American Field

Field Trial Report

Indiantown Gap Trials

By Ernie Saniga | Jan 11, 2018

Petersburg, Pa. — We held the Indiantown Gap trials starting on November 6 at the Keystone Bird Dog Trust grounds near Petersburg, Pa. Purina supported us again.

It was the 27th consecutive running on these grounds following many renewals at the Harold Watson farm and adjoining grounds at Troxelville, Pa.

The trial’s name came from the original venue at the Indiantown Gap Military Reservation where Watson started the club, then an all-age event on what was known then as Gold Coast Circuit in the spring.

Merv Eisenhart has been chairman since the beginning here. The same for Dr. Art Hower, grounds manager, and myself in the role of secretary.

It was 1972 or 1973 when I first went to the trial at Troxelville, the first “big one” for me. Eleven trainers competed. Birds were everywhere then and we had the hunters to go after them. Most of them went to field trials because they had something to do with the dogs when the season was over.

Sandyacres Frank won the stake, a classic then. Sandyacres Black Baron was second. I can’t remember who was third. Gerald Tracy handled and lent this Penn State student a horse to ride. I still remember Frank handling those wild roosters like an artist and running those ditchlines with the logic of a mathema-tician. I asked myself, “Wow! How does a dog do that?”

Baron was gone the first 8 or 10, came back with a head full of quills from a porcupine, and had them pulled out by Gerald, who had pliers with him. Knowing nothing but hunting, I thought Baron beat Frank. Still do, even though Frank was a great one in my book.

Why do we remember these performances from nearly fifty years ago?

Irv Mohnkern owned Frank and other good ones, like Rocky River Buck. On his deathbed, not lucid, he was calling his dogs from the past; “Here, Frank, here, Buck, here, Skip,” and so on.

What is this mystery about dogs and field trials?

Greg Strausbaugh is the new treasurer. His dad Gene had dogs with Gerald and one of them won the National Amateur Pheasant Shooting Dog Championship back to back. Greg topped him with his Serious Threat, multiple champion, winner of the Invitational among other good trials for Mike Tracy.

Greg planted birds here with Merv Eisenhart. Every brace they go the hour and before we run in the morning.

We sure miss Keith Thomas who usually shares the bird planting with Greg. Keith is recovering from an auto accident and should be back in the spring. Bob Reed drove the dog wagon.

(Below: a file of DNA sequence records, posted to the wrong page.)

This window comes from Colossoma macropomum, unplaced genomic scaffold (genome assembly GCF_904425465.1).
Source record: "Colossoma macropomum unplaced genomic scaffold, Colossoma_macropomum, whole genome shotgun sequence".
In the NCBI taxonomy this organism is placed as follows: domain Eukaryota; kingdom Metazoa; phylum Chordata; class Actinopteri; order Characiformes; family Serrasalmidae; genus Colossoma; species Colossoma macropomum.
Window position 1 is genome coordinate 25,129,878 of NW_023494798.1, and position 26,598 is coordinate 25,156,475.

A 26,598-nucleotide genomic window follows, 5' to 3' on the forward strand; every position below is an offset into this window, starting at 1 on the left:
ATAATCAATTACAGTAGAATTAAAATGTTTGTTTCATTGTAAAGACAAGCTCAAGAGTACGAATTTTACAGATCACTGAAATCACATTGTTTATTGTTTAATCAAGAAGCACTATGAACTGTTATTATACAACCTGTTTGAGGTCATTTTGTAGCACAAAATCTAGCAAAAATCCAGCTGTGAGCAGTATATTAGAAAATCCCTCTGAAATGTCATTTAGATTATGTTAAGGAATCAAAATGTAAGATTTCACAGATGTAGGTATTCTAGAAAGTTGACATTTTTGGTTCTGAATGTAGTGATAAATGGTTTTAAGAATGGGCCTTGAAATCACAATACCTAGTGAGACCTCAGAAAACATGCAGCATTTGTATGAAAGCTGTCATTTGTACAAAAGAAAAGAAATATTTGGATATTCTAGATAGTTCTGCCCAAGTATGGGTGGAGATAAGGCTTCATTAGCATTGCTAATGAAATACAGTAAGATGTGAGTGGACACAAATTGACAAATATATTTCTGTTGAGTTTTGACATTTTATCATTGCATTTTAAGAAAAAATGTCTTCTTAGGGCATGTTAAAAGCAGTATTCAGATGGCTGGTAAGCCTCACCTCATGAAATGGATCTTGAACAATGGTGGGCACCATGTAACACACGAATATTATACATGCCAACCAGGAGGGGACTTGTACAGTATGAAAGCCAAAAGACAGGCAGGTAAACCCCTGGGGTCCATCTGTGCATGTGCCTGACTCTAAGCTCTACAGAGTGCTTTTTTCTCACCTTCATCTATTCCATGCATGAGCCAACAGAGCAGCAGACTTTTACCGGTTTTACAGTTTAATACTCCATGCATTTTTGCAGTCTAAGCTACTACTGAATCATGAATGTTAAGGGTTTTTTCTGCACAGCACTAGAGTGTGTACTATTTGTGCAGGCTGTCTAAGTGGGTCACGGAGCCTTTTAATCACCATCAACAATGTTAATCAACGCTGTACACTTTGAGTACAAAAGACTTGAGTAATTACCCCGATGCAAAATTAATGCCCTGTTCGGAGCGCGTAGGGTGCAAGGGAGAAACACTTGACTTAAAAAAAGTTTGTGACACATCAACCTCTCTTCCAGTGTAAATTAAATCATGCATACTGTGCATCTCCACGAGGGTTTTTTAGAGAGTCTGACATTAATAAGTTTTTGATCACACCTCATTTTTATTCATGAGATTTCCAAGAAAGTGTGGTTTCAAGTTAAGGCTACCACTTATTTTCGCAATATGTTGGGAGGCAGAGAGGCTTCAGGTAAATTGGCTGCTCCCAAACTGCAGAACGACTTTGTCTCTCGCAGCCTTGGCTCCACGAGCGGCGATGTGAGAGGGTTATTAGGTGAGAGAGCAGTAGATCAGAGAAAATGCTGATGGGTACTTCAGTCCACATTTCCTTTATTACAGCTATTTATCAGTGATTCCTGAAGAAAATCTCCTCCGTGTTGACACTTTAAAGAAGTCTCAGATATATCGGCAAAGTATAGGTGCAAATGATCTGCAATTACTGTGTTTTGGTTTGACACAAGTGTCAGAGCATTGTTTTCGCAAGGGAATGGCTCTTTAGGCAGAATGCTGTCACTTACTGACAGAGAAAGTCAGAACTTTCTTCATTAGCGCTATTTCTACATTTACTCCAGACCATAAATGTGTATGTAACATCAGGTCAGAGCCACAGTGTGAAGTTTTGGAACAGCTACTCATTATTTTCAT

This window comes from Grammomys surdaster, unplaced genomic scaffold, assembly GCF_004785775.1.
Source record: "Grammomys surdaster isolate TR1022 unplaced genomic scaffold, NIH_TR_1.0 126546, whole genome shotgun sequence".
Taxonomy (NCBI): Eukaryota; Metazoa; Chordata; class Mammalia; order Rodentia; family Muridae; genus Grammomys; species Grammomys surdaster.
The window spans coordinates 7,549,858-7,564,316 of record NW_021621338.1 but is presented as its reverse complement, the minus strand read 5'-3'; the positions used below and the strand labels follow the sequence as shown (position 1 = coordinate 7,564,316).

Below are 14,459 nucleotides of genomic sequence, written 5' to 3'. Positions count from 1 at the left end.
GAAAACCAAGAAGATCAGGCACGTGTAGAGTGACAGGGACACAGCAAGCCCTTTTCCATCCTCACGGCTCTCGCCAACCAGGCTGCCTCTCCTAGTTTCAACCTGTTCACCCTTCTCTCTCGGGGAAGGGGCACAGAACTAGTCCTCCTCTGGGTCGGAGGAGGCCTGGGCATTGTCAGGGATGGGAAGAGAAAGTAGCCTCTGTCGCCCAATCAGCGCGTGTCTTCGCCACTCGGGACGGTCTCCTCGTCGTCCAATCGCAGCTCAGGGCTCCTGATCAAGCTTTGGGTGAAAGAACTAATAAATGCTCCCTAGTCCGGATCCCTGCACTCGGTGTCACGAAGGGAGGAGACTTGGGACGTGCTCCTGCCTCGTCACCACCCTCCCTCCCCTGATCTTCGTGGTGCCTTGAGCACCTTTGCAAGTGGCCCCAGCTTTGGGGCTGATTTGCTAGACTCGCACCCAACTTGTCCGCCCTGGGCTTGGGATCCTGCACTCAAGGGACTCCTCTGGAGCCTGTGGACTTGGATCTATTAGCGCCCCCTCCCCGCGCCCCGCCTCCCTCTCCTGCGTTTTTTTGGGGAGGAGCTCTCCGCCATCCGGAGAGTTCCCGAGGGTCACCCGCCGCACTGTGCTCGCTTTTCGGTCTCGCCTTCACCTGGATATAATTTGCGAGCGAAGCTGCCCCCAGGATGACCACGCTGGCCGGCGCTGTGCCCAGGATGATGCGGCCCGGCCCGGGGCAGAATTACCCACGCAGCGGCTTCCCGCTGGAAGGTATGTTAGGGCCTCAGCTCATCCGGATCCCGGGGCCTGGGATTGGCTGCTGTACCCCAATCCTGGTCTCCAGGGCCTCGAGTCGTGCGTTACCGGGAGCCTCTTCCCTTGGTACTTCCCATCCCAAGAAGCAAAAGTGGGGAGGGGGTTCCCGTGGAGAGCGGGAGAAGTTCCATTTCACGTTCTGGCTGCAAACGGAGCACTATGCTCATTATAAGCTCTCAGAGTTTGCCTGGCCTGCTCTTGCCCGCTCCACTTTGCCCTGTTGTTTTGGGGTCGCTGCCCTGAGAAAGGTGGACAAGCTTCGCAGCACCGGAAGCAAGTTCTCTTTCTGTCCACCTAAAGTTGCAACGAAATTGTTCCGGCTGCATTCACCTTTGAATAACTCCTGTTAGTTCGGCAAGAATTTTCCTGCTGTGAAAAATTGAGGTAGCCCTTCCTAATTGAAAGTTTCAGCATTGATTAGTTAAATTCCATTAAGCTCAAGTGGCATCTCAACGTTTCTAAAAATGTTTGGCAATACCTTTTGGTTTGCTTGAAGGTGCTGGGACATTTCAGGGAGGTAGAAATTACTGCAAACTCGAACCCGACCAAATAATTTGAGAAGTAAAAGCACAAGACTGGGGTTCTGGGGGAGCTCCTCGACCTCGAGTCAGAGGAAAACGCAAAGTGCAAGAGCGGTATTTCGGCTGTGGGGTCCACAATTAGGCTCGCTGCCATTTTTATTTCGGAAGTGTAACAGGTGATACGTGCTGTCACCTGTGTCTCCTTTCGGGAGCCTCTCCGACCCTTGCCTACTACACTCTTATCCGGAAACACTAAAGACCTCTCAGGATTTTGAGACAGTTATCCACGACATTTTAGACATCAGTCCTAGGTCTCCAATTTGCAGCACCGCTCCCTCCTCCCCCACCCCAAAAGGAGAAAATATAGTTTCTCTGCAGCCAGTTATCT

We had our usual free dinners and drinks each night, dinners donated by R. B. Powell and his wife Bridget Allen, Karen Saniga, Greg Strausbaugh and Muriel Primm.

We were entertained by R. B. and Bridget’s band on Friday night. A longtime trialer, R. B. has now turned to the banjo. The highlight of the evening was a song Bridget wrote about one of R. B.’s very successful field trial setters named The Welshman. The Welshman lived his life chained to a doghouse next to their house along the Juniata River outside Lewistown, near the town of McVey. One cold winter day Bridget looked out and was inspired to write a song about the setter sitting next to his doghouse in the snow and the ice. It was presented to us using the tune of “The MTA”, a classic folk song by the Kingston Trio.

LuAnn is mentioned in the song; she did the chores around the kennels and the horse barn.

The Dog Who Never Returned

By Bridget Allen

Let me tell you the story of a dog named The Welshman

On a bright, cold winter’s day.

There was snow on the ground, and the river was frozen

All the way to the Town of McVey.

Welshman dragged his bones out of his trusty old doghouse

Rubbed his eyes, did stretch and whiz.

From his master’s house he heard a banjo ringin’

Seems these days, that’s all there is.

He took a long, hard look at his tired old doghouse.

It was splattered with mud and piss.

His chain was tangled, and his bucket was frozen

He said, “There’s more to life than this!”

Chorus: “If I ever get loose, I’m a-leavin’ this place,

And my fate will be unlearned.

I may run forever by the Juniata

I’m the dog who never returned!”

Right then LuAnn came to his rescue;

Pulled his collar right over his brow.

Welshman looked at her, said, “Ma’am, I thank you!

They will never catch me now!”

So all day long, Welsh ran by the river

Rolled in carcasses and piles of poo

When he heard Lu’s whistle, he said, “I don’t think so.

“I’ve got somethin’ better to do!”

So he pointed wild ducks and a long-legged heron

Chased a tom cat and some fish.

Then he stopped for a moment to

consider his fortune

Howl’d, “It’s more than I could wish!”

Chorus: “So will I ever return?  No, I’ll never return,

And my fate will be unlearned.